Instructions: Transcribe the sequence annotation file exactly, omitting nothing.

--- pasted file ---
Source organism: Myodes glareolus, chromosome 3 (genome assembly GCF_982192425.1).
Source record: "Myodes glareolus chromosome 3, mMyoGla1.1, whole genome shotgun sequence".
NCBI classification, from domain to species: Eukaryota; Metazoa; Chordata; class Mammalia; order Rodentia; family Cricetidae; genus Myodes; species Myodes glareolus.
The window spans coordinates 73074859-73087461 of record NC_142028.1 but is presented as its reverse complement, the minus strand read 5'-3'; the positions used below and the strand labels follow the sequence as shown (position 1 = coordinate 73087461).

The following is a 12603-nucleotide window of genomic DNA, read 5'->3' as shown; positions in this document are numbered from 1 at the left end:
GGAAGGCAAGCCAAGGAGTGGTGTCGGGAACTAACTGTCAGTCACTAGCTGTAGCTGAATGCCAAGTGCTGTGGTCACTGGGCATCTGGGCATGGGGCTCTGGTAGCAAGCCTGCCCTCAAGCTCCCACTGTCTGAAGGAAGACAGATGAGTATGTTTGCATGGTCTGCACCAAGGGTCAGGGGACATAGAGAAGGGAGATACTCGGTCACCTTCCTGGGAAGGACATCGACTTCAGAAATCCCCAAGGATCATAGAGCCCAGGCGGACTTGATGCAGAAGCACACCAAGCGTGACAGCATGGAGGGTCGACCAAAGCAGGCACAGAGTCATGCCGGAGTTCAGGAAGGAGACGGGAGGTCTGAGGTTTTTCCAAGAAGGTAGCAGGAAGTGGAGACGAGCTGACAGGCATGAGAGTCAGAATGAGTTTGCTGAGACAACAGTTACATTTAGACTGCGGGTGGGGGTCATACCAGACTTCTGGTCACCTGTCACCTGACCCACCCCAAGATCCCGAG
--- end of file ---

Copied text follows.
Source organism: Myodes glareolus, chromosome 3 (genome assembly GCF_982192425.1).
Source record: "Myodes glareolus chromosome 3, mMyoGla1.1, whole genome shotgun sequence".
NCBI classification, from domain to species: Eukaryota; Metazoa; Chordata; class Mammalia; order Rodentia; family Cricetidae; genus Myodes; species Myodes glareolus.
The window spans coordinates 73074859-73087461 of record NC_142028.1 but is presented as its reverse complement, the minus strand read 5'-3'; the positions used below and the strand labels follow the sequence as shown (position 1 = coordinate 73087461).

The following is a 12603-nucleotide window of genomic DNA, read 5'->3' as shown; positions in this document are numbered from 1 at the left end:
GGAAGGCAAGCCAAGGAGTGGTGTCGGGAACTAACTGTCAGTCACTAGCTGTAGCTGAATGCCAAGTGCTGTGGTCACTGGGCATCTGGGCATGGGGCTCTGGTAGCAAGCCTGCCCTCAAGCTCCCACTGTCTGAAGGAAGACAGATGAGTATGTTTGCATGGTCTGCACCAAGGGTCAGGGGACATAGAGAAGGGAGATACTCGGTCACCTTCCTGGGAAGGACATCGACTTCAGAAATCCCCAAGGATCATAGAGCCCAGGCGGACTTGATGCAGAAGCACACCAAGCGTGACAGCATGGAGGGTCGACCAAAGCAGGCACAGAGTCATGCCGGAGTTCAGGAAGGAGACGGGAGGTCTGAGGTTTTTCCAAGAAGGTAGCAGGAAGTGGAGACGAGCTGACAGGCATGAGAGTCAGAATGAGTTTGCTGAGACAACAGTTACATTTAGACTGCGGGTGGGGGTCATACCAGACTTCTGGTCACCTGTCACCTGACCCACCCCAAGATCCCGAG